"[Foundations of Paleoecology] is both a stimulating read and a welcome book at a time of great change in the field of paleoecology. A product of the synergy of the Smithsonian’s Evolution of Terrestrial Ecosystems Program, this publication presents an overview of evolutionary ecology and of the evolution of paleoecology itself. The volume includes a series of 44 papers accompanied by commentaries from prominent contemporary paleoecologists. . . Together, these works present a thorough review of the many facets of paleoecological studies, including ecosystem and community analyses, biodiversity dynamics, paleoenvironmental reconstructions, species interactions, and taphonomy."
— Jonathan J. Calede, The Quarterly Review of Biology

2020 Outstanding Academic Title, Earth Science
— Chocie



Introduction: Paleoecology as the Quintessence of Earth Studies (Peter J. Wagner, S. Kathleen Lyons, and Anna K. Behrensmeyer)

Part One: Community and Ecosystem Dynamics Edited by S. Kathleen Lyons, Cindy V. Looy, and Surangi Punyasena

1: K. R. Walker and L. F. Laporte (1970) Congruent Fossil Communities from Ordovician and Devonian Carbonates of New York Journal of Paleontology 44:928– 44 Commentary by Mark E. Patzkowsky

2: L. G. Marshall, S. D. Webb, J. J. Sepkoski Jr., and D. M. Raup (1982) Mammalian Evolution and the Great American Interchange Science 215:1351– 57 Commentary by Larisa R. G. DeSantis

3: J. W. Valentine (1971) Resource Supply and Species Diversity Patterns Lethaia 4:51– 61 Commentary by Seth Finnegan

4: J. A. Wolfe and G. R. Upchurch Jr. (1987) Leaf Assemblages across the Cretaceous- Tertiary Boundary in the Raton Basin, New Mexico and Colorado Proceedings of the National Academy of Sciences USA 84:5096– 5100 Commentary by Dena M. Smith

5: M. B. Davis (1969) Climatic Changes in Southern Connecticut Recorded by Pollen Deposition at Rogers Lake Ecology 50:409– 22 Commentary by Eric C. Grimm and Shinya Sugita

6: M. A. Buzas and T. G. Gibson (1969) Species Diversity: Benthonic Foraminifera in Western North Atlantic Science 163:72– 75 Commentary by Ellen Thomas

7: B. Van Valkenburgh (1988) Trophic Diversity in Past and Present Guilds of Large Predatory Mammals Paleobiology 14:155– 73 Commentary by Nicholas D. Pyenson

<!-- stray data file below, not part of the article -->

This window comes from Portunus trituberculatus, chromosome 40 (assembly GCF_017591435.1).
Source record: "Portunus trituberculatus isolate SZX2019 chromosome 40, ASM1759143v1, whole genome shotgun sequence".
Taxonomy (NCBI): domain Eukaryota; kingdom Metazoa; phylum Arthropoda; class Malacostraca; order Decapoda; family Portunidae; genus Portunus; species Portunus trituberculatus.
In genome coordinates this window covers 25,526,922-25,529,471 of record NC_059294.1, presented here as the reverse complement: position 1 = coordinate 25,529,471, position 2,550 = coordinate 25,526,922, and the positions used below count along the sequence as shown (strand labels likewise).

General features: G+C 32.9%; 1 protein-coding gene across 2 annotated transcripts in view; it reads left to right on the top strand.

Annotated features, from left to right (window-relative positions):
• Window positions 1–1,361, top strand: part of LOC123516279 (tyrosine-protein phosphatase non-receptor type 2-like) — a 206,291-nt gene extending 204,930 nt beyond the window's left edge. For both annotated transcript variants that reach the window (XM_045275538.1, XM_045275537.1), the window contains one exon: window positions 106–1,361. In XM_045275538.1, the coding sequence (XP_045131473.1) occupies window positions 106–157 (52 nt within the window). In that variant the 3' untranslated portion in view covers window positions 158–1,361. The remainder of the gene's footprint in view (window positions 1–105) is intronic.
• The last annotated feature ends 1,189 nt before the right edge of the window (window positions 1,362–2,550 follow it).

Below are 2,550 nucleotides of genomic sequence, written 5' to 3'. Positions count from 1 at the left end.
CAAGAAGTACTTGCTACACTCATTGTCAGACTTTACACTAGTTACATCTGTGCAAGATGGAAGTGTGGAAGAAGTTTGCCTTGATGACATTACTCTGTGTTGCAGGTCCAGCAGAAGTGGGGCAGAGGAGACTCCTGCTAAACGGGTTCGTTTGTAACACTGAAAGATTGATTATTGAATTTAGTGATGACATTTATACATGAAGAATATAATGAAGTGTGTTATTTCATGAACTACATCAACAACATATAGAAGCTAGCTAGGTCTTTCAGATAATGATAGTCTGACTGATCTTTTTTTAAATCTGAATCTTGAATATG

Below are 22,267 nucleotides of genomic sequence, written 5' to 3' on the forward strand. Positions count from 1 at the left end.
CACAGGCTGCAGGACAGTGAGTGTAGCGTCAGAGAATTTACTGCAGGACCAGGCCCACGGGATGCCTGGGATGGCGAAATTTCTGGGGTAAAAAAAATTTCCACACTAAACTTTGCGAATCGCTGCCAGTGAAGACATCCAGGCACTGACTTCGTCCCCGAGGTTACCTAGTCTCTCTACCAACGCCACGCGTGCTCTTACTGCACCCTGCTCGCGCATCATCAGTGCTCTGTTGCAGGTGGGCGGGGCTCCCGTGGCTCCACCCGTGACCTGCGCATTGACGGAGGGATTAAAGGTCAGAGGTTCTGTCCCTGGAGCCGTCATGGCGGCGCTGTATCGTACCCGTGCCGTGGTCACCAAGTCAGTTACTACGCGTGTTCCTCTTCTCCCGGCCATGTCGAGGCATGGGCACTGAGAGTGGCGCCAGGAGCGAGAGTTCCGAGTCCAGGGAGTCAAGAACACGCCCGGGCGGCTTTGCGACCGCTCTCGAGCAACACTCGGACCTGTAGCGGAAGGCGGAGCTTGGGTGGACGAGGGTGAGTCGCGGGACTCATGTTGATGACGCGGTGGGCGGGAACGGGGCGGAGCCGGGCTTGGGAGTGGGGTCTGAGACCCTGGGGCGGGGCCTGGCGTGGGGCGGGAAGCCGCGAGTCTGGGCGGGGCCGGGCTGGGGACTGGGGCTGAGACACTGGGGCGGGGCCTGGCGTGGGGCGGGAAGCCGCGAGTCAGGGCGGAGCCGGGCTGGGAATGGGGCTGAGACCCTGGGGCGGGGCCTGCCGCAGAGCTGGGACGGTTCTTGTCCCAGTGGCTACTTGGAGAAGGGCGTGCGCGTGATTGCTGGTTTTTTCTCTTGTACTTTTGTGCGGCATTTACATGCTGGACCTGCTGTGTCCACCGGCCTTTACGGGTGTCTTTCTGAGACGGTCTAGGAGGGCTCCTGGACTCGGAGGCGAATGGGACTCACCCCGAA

8: A. C. Scott and T. P. Jones (1991) Fossil Charcoal: A Plant- Fossil Record Preserved by Fire Geology Today 7:214– 16 Commentary by Claire M. Belcher

Part Two: Community Reconstruction Edited by Scott L. Wing and Marty Buzas

9: J. L. Cisne and B. D. Rabe (1978) Coenocorrelation: Gradient Analysis of Fossil Communities and Its Applications in Stratigraphy Lethaia 11:341– 64 Commentary by Mark E. Patzkowsky

10: A. M. Ziegler (1965) Silurian Marine Communities and Their Environmental Signifi cance Nature 207:270– 72 Commentary by Thomas D. Olszewski

11: L. J. Hickey and J. A. Doyle (1977) Early Cretaceous Fossil Evidence for Angiosperm Evolution Botanical Review 43:2– 104 Commentary by Scott L. Wing and Nathan Jud

12: R. G. Johnson (1964) The Community Approach to Paleoecology In Approaches to Paleoecology, 107– 34, ed. J. Imbrie and N. D. Newell (New York: Wiley) Commentary by Marty Buzas

13: T. L. Phillips, A. B. Kunz, and D. J. Mickish (1977) Paleobotany of Permineralized Peat (Coal Balls) from the Herrin (No. 6) Coal Member of the Illinois Basin In Interdisciplinary Studies of Peat and Coal Origins, 18– 49, ed. P. H. Given and A. D. Coh

14: N. D. Newell (1957) Paleoecology of Permian Reefs in the Guadalupe Mountains Area Geological Society of America Memoir 67:407– 36 Commentary by Richard K. Bambach

Part Three: Diversity Dynamics Edited by Peter J. Wagner and Gene Hunt

15: D. M. Raup (1972) Taxonomic Diversity during the Phanerozoic Science 177:1065– 71 Commentary by Shanan E. Peters

16: D. Jablonski, J. J. Sepkoski Jr., D. J. Bottjer, and P. M. Sheehan (1983) Onshore- Offshore Patterns in the Evolution of Phanerozoic Shelf Communities Science 222:1123– 25 Commentary by Richard B. Aronson

17: J. W. Valentine (1969) Patterns of Taxonomic and Ecological Structure of the Shelf Benthos during Phanerozoic Time Palaeontology 12:684– 709 Commentary by Michael Foote

18: J. J. Sepkoski Jr. (1978) A Kinetic Model of Phanerozoic Taxonomic Diversity. I. Analysis of Marine Orders Paleobiology 4:223– 51 Commentary by Arnold I. Miller

19: J. W. Valentine and E. M. Moores (1970) Plate- Tectonic Regulation of Faunal Diversity and Sea Level: A Model Nature 228:657– 59 Commentary by Matthew G. Powell